I Shall Live

I Shall Live : Surviving the Holocaust, 1939-45

4.28 (984 ratings by Goodreads)
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Description

On 15th September 1939 the Orenstein family of Hrubieszow, Poland, joined the stream of refugees fleeing the German army. For the next six years the lives of this once-prosperous Jewish family were to be an almost inconceivable nightmare of cramped waterless hideouts, betrayals by their Polish neighbours, beatings, concentration camps, brutal forced marches, and finally, for some, murder. Their story is movingly told by Henry, the youngest son, who survived the war through intelligence, luck, bravery, and determination to live. As well as the ordeals and horrors of the holocaust he also describes his life in pre-war Poland: the satisfactions of academic success, thrashing the school bully, and his mother's cooking, as well as the indignities of assaults, taunts, and Jewish quotas in schools, and the ever-present fear of pogroms.show more

Product details

  • Paperback | 304 pages
  • 128 x 190 x 22mm | 240.4g
  • Oxford University Press
  • Oxford Paperbacks
  • Oxford, United Kingdom
  • New edition
  • New edition
  • 25 b&w photographs
  • 0192852124
  • 9780192852120

Review Text

This is not an historian's Holocaust analysis, but a victim's Holocaust story: a chronologically arranged memoir, unsoftened by memory's filter, unyielding in its recording of horror. Orenstein first describes how his family attempted to evade capture by the Nazis. His parents and their five children managed to remain free for three years after the Nazis invaded Poland. He writes of their life under seige, culminating in a poignant section on their capture. Orenstein evokes their hiding in a tiny concealed spot for eight days, their exhaustion, their fateful decision to surrender, and the subsequent execution of the parents who are led away leaving only the final admonition to "save the children." In the second part, a harrowing, detailed description of life in concentration camps, Orenstein paints vivid portraits of each of the five camps in which he was imprisoned. The requirements of survival and Orenstein's refusal to turn away from telling what happened make for some unnerving reading. At numerous times, Orenstein was almost killed. One particularly gruesome moment has him in a pit with an SS man pointing a revolver at him, telling him to get out of the pit and then stomping on his fingers as he tries. In many ways this straightforward narrative is almost too personal - and, as such, it just misses what it could have been: the symbolic story revelatory of a Jewish will to survive. Orenstein does have the knack of bringing readers along with him on his trip to hell, however; and none that accompany him will emerge unscathed. (Kirkus Reviews)show more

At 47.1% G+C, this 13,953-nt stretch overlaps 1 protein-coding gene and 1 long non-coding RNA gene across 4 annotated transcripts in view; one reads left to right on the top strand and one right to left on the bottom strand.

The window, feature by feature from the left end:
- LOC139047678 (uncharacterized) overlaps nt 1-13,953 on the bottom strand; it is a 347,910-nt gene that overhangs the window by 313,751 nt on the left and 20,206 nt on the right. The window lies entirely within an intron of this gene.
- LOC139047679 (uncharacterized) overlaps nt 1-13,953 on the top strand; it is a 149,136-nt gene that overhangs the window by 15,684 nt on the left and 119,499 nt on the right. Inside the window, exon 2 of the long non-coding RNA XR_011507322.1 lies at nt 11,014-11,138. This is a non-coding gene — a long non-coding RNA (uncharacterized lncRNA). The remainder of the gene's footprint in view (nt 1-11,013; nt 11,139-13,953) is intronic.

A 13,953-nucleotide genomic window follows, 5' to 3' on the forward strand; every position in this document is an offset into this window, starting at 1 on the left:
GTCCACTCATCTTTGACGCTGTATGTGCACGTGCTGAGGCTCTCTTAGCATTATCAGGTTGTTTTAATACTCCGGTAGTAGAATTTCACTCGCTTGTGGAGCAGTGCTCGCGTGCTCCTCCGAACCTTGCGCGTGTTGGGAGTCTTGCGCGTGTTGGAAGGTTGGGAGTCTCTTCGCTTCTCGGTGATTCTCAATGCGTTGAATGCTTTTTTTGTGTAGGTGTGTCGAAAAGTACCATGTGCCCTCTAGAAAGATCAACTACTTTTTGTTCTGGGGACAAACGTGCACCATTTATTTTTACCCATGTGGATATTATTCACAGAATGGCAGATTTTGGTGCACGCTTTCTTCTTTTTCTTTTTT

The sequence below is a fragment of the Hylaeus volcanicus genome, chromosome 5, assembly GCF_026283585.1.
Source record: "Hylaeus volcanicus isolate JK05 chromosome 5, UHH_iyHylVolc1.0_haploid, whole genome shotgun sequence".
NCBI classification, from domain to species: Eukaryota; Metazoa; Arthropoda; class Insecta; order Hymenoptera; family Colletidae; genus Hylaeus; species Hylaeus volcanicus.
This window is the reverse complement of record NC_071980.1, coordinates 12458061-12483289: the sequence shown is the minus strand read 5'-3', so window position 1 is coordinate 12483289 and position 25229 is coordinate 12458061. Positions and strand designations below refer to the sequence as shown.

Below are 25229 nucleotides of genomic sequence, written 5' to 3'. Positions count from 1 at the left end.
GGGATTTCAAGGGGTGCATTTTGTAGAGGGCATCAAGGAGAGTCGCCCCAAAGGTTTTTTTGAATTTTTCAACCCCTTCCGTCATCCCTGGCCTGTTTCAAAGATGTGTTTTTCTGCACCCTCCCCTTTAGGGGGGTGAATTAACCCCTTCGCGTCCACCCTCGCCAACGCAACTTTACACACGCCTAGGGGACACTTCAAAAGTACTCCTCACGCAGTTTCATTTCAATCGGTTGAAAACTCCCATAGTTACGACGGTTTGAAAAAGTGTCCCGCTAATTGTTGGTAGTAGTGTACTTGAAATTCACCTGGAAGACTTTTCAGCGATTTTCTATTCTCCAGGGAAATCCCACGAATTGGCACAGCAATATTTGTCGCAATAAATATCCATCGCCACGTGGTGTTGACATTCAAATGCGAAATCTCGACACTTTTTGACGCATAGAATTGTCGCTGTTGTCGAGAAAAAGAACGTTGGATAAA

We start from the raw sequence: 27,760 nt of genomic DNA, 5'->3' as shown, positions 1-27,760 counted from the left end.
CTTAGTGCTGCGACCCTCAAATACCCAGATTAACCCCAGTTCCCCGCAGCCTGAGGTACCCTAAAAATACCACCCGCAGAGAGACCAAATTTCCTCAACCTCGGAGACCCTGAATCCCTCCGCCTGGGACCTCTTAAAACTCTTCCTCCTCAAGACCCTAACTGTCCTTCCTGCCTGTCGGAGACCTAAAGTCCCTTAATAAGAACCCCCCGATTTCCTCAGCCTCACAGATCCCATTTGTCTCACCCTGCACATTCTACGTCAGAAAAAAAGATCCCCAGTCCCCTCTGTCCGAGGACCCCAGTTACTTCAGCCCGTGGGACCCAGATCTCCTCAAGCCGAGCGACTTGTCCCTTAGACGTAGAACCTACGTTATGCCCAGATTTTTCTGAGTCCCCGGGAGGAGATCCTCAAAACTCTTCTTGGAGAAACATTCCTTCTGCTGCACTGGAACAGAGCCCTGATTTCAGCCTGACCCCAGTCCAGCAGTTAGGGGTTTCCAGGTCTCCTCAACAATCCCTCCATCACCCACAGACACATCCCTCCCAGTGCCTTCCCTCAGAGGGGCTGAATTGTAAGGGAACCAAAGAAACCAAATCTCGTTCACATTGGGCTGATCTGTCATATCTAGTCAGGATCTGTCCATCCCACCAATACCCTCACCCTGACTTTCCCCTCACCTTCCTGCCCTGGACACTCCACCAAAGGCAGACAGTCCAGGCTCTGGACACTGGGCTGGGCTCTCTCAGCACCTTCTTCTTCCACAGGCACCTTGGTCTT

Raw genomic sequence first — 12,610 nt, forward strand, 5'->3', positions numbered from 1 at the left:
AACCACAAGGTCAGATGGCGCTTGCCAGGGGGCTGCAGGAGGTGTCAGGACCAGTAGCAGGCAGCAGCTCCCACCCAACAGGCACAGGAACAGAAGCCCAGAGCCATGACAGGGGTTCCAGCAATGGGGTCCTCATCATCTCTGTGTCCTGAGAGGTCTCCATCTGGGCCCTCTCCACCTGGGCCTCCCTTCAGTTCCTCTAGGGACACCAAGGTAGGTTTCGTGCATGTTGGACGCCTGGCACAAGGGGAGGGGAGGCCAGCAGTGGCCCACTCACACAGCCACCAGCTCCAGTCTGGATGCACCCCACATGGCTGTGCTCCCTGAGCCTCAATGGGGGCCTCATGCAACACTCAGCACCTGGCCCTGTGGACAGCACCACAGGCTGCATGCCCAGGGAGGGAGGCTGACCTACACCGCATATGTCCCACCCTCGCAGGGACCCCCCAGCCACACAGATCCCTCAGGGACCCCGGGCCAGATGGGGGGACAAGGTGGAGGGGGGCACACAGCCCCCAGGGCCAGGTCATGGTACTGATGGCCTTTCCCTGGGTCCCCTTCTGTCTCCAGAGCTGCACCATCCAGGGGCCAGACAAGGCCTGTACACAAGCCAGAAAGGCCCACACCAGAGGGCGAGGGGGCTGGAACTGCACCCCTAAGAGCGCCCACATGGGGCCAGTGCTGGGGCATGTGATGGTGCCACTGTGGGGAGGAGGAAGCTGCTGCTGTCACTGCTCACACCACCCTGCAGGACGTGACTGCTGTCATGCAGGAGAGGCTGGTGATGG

Rating details

984 ratings
4.28 out of 5 stars
5 50% (488)
4 33% (329)
3 14% (135)
2 2% (23)
1 1% (9)
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